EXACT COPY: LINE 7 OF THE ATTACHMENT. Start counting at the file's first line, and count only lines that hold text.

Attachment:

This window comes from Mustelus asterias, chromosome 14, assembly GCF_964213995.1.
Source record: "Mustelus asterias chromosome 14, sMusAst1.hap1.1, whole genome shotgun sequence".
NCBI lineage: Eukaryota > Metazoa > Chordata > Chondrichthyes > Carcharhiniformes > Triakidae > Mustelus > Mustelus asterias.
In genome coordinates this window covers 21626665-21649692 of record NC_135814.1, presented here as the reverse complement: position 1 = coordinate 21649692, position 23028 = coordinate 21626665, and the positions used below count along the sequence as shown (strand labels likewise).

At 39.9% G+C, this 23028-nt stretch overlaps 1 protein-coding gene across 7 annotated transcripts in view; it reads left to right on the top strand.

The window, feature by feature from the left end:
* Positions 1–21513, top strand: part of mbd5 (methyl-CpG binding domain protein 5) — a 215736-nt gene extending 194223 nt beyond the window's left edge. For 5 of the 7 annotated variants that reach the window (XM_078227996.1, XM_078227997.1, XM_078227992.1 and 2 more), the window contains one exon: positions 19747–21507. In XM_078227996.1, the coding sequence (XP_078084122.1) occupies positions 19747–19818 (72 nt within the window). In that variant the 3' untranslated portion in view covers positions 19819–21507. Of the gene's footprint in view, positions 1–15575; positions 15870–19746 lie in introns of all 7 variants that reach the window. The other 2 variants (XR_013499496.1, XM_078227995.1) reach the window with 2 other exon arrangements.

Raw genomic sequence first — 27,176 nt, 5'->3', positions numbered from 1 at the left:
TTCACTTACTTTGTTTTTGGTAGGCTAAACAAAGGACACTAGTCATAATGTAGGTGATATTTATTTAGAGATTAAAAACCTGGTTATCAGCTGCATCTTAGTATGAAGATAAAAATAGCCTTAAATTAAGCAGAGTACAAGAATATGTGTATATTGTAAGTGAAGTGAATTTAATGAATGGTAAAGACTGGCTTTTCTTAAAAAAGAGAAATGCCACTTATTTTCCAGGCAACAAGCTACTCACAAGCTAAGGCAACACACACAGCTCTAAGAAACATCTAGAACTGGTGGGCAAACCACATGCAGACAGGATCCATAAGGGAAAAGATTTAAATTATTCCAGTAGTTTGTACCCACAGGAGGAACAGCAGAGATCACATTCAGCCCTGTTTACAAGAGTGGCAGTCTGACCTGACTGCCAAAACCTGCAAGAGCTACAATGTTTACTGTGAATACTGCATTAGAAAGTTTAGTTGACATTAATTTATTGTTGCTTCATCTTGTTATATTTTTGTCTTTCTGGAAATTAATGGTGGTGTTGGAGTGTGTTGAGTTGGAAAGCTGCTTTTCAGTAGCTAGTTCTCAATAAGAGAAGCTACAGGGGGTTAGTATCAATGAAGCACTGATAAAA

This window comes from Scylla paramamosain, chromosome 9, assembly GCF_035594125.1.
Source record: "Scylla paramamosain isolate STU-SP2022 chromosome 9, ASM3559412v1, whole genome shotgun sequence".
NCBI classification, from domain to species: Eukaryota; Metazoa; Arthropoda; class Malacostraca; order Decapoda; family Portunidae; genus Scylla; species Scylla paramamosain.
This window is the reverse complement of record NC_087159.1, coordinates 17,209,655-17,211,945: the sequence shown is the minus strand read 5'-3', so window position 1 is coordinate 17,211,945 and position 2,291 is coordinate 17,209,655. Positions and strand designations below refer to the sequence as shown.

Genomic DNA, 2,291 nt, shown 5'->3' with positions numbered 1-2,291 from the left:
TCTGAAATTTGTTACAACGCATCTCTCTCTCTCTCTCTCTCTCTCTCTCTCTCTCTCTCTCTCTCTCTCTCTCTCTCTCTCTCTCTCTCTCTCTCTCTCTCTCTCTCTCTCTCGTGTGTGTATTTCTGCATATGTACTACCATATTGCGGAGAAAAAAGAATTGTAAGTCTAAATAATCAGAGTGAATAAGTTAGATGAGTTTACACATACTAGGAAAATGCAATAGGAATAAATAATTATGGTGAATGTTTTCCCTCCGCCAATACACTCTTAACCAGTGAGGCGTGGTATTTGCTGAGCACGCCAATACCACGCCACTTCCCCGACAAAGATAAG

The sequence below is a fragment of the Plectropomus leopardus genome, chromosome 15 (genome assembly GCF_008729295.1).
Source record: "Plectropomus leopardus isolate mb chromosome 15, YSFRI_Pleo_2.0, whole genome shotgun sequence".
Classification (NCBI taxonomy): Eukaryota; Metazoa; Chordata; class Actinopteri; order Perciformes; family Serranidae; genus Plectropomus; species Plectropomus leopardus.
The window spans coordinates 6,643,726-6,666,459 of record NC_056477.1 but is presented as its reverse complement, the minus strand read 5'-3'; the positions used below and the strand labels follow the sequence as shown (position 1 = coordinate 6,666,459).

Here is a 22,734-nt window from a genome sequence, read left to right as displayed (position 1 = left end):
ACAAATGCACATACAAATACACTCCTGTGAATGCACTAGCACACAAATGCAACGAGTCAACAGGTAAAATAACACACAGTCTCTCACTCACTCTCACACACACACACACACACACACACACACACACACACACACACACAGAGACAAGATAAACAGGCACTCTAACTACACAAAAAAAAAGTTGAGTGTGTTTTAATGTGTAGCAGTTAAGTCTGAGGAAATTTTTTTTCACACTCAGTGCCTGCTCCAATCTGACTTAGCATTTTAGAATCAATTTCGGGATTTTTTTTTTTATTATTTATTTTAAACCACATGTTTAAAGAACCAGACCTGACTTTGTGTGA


* Positions 1–21513, top strand: part of mbd5 (methyl-CpG binding domain protein 5) — a 215736-nt gene extending 194223 nt beyond the window's left edge. For 5 of the 7 annotated variants that reach the window (XM_078227996.1, XM_078227997.1, XM_078227992.1 and 2 more), the window contains one exon: positions 19747–21507. In XM_078227996.1, the coding sequence (XP_078084122.1) occupies positions 19747–19818 (72 nt within the window). In that variant the 3' untranslated portion in view covers positions 19819–21507. Of the gene's footprint in view, positions 1–15575; positions 15870–19746 lie in introns of all 7 variants that reach the window. The other 2 variants (XR_013499496.1, XM_078227995.1) reach the window with 2 other exon arrangements.